The latest news on Energy from the US Energy information administration
(click on the Title to retrieve full article)
In its latest Short-Term Energy Outlook (STEO), released on January 14, the U.S. Energy Information Administration (EIA) forecasts year-over-year decreases in energy-related carbon dioxide (CO2) emissions through 2021. After decreasing by 2.1% in 2019, energy-related CO2 emissions will decrease by 2.0% in 2020 and again by 1.5% in 2021 for a third consecutive year of declines.
Posted: January 17, 2020, 1:00 pm
In its latest Short-Term Energy Outlook (STEO), released on January 14, the U.S. Energy Information Administration (EIA) forecasts that generation from natural gas-fired power plants in the electric power sector will grow by 1.3% in 2020. This growth rate would be the slowest growth rate in natural gas generation since 2017. EIA forecasts that generation from nonhydropower renewable energy sources, such as solar and wind, will grow by 15% in 2020—the fastest rate in four years. Forecast generation from coal-fired power plants declines by 13% in 2020.
Posted: January 16, 2020, 1:00 pm
In its January 2020 Short-Term Energy Outlook (STEO), the U.S. Energy Information Administration (EIA) forecasts that average U.S. natural gas prices will be 9% lower in 2020 than in 2019. EIA expects lower natural gas prices will be the result of continued production growth primarily in response to the following factors:
Posted: January 15, 2020, 1:00 pm
According to the U.S. Energy Information Administration’s (EIA) latest inventory of electric generators, EIA expects 42 gigawatts (GW) of new capacity additions to start commercial operation in 2020. Solar and wind represent almost 32 GW, or 76%, of these additions. Wind accounts for the largest share of these additions at 44%, followed by solar and natural gas at 32% and 22%, respectively. The remaining 2% comes from hydroelectric generators and battery storage.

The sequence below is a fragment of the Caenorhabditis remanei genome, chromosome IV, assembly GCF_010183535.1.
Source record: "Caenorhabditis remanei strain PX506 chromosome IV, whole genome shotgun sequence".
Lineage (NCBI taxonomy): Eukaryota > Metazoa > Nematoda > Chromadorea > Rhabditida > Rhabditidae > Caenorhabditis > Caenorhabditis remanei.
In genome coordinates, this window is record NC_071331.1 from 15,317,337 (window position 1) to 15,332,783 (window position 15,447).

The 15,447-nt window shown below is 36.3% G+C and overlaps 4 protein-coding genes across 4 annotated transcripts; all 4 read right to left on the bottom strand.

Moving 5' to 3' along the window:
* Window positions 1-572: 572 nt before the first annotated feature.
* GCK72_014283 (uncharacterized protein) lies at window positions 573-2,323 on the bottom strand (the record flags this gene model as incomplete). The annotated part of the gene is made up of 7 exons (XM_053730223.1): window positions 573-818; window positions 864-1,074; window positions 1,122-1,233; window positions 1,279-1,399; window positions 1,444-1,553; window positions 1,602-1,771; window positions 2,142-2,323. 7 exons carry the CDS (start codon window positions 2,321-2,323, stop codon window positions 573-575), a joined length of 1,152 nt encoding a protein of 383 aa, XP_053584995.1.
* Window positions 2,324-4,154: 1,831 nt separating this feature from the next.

Posted: January 14, 2020, 1:00 pm
U.S. oil and natural gas proved reserves had another record-breaking year, according to the U.S. Energy Information Administration's (EIA) U.S. Crude Oil and Natural Gas Proved Reserves, Year-End 2018 report, released in December 2019. U.S. proved reserves of crude oil and lease condensate rose to 47.1 billion barrels in 2018, a 12% increase compared with the previous record set at year-end 2017 of 42 billion barrels. U.S. proved reserves of natural gas rose to 504.5 trillion cubic feet (Tcf), a 9% increase compared with the record level set in 2017 of 464.4 Tcf. The growth in oil and natural gas proved reserves was driven by an increase in 2018 oil and natural gas prices.
Posted: January 13, 2020, 1:00 pm